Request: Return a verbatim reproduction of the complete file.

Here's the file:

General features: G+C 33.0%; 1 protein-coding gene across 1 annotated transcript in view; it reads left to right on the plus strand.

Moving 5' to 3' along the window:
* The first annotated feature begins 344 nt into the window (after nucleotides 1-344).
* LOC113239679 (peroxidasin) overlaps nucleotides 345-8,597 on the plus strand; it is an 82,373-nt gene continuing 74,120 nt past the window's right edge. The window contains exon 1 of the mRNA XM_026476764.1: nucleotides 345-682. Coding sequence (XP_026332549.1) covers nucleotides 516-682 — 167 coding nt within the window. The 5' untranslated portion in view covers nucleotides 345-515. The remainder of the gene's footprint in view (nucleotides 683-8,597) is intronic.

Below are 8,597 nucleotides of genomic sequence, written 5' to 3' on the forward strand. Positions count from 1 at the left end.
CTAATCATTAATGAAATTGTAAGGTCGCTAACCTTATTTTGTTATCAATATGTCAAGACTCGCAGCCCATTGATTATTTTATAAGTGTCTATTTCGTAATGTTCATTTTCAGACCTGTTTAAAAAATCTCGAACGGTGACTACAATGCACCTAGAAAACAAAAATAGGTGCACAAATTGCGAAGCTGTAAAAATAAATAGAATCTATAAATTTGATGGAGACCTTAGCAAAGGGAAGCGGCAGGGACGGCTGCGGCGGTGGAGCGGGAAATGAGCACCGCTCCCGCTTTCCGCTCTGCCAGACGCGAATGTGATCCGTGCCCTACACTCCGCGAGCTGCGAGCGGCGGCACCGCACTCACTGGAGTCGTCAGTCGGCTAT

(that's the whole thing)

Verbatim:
General features: G+C 33.0%; 1 protein-coding gene across 1 annotated transcript in view; it reads left to right on the plus strand.

Moving 5' to 3' along the window:
* The first annotated feature begins 344 nt into the window (after nucleotides 1-344).
* LOC113239679 (peroxidasin) overlaps nucleotides 345-8,597 on the plus strand; it is an 82,373-nt gene continuing 74,120 nt past the window's right edge. The window contains exon 1 of the mRNA XM_026476764.1: nucleotides 345-682. Coding sequence (XP_026332549.1) covers nucleotides 516-682 — 167 coding nt within the window. The 5' untranslated portion in view covers nucleotides 345-515. The remainder of the gene's footprint in view (nucleotides 683-8,597) is intronic.

Below are 8,597 nucleotides of genomic sequence, written 5' to 3' on the forward strand. Positions count from 1 at the left end.
CTAATCATTAATGAAATTGTAAGGTCGCTAACCTTATTTTGTTATCAATATGTCAAGACTCGCAGCCCATTGATTATTTTATAAGTGTCTATTTCGTAATGTTCATTTTCAGACCTGTTTAAAAAATCTCGAACGGTGACTACAATGCACCTAGAAAACAAAAATAGGTGCACAAATTGCGAAGCTGTAAAAATAAATAGAATCTATAAATTTGATGGAGACCTTAGCAAAGGGAAGCGGCAGGGACGGCTGCGGCGGTGGAGCGGGAAATGAGCACCGCTCCCGCTTTCCGCTCTGCCAGACGCGAATGTGATCCGTGCCCTACACTCCGCGAGCTGCGAGCGGCGGCACCGCACTCACTGGAGTCGTCAGTCGGCTAT